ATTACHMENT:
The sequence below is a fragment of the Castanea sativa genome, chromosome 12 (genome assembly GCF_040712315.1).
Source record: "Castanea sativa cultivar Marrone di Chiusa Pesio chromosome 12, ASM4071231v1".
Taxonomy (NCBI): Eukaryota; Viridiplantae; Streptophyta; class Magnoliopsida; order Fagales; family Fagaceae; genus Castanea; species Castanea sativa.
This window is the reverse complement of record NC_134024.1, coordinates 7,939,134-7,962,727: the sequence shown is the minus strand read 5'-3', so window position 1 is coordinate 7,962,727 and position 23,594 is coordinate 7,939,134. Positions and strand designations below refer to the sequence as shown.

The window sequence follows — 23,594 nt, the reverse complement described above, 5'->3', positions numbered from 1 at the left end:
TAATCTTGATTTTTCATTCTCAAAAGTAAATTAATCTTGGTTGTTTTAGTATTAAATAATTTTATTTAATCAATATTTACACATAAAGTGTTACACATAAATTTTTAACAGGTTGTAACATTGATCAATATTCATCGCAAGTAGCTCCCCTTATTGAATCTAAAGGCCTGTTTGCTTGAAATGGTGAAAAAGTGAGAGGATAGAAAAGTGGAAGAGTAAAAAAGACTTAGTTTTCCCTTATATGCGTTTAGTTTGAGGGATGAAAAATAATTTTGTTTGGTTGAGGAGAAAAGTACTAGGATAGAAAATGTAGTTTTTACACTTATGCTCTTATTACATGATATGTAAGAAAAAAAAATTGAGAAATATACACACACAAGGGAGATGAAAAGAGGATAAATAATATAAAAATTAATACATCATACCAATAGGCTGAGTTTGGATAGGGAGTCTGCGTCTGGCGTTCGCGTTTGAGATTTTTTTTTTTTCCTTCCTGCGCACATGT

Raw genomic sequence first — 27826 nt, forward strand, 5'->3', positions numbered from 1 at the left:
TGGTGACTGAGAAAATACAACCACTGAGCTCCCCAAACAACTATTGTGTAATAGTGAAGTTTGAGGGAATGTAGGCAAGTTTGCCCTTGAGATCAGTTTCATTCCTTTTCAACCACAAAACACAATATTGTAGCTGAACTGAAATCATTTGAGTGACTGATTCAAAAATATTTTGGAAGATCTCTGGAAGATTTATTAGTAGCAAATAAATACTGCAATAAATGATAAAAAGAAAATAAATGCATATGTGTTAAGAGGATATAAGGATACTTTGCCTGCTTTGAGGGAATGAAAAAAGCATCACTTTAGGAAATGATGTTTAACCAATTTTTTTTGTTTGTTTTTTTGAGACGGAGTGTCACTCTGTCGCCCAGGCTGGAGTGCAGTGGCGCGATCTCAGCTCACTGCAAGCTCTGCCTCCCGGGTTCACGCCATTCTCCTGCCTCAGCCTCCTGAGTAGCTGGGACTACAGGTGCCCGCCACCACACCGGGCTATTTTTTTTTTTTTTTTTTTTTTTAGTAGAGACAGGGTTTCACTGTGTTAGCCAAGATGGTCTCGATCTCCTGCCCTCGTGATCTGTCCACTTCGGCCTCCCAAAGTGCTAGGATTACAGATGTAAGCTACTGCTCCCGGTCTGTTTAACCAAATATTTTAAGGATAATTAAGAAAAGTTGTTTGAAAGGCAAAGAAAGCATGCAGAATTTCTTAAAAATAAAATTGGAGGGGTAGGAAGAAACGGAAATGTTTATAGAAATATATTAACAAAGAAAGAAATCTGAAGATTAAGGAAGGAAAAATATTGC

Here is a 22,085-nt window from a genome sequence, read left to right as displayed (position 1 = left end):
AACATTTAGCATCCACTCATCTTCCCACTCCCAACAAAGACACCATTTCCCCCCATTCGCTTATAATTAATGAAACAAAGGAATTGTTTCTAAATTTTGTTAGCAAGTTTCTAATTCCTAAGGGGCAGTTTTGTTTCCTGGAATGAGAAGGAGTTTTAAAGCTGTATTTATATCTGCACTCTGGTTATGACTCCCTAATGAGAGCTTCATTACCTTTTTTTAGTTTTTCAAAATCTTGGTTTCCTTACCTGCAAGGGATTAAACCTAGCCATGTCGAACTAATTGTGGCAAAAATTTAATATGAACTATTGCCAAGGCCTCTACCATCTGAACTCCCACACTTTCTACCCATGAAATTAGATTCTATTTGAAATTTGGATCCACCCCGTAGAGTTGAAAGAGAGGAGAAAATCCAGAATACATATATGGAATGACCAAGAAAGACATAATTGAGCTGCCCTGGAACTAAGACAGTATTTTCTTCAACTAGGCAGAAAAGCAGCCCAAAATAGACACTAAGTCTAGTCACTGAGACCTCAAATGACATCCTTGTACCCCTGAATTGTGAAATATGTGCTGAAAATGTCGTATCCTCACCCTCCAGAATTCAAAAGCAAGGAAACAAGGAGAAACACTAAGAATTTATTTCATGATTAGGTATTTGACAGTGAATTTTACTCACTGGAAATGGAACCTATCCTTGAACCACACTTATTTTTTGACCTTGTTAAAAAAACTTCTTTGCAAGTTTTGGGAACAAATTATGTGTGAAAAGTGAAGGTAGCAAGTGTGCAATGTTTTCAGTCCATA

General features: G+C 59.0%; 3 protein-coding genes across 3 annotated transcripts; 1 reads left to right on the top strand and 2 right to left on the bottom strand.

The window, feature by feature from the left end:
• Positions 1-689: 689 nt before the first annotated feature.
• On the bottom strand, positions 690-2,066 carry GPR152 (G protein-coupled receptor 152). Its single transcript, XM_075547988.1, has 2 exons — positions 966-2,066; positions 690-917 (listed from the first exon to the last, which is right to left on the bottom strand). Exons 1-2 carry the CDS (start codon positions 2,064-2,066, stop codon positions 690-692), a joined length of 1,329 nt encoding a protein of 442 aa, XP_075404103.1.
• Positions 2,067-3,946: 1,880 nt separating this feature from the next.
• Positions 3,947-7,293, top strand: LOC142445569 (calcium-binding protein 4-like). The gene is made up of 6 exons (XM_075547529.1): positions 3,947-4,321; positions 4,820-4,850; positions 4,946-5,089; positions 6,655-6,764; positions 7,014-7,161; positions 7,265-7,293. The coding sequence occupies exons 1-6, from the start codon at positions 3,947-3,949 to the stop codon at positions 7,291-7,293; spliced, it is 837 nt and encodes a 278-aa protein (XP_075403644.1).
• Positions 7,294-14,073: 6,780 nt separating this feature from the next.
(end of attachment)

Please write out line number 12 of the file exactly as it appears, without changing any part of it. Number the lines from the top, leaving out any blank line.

The window, feature by feature from the left end: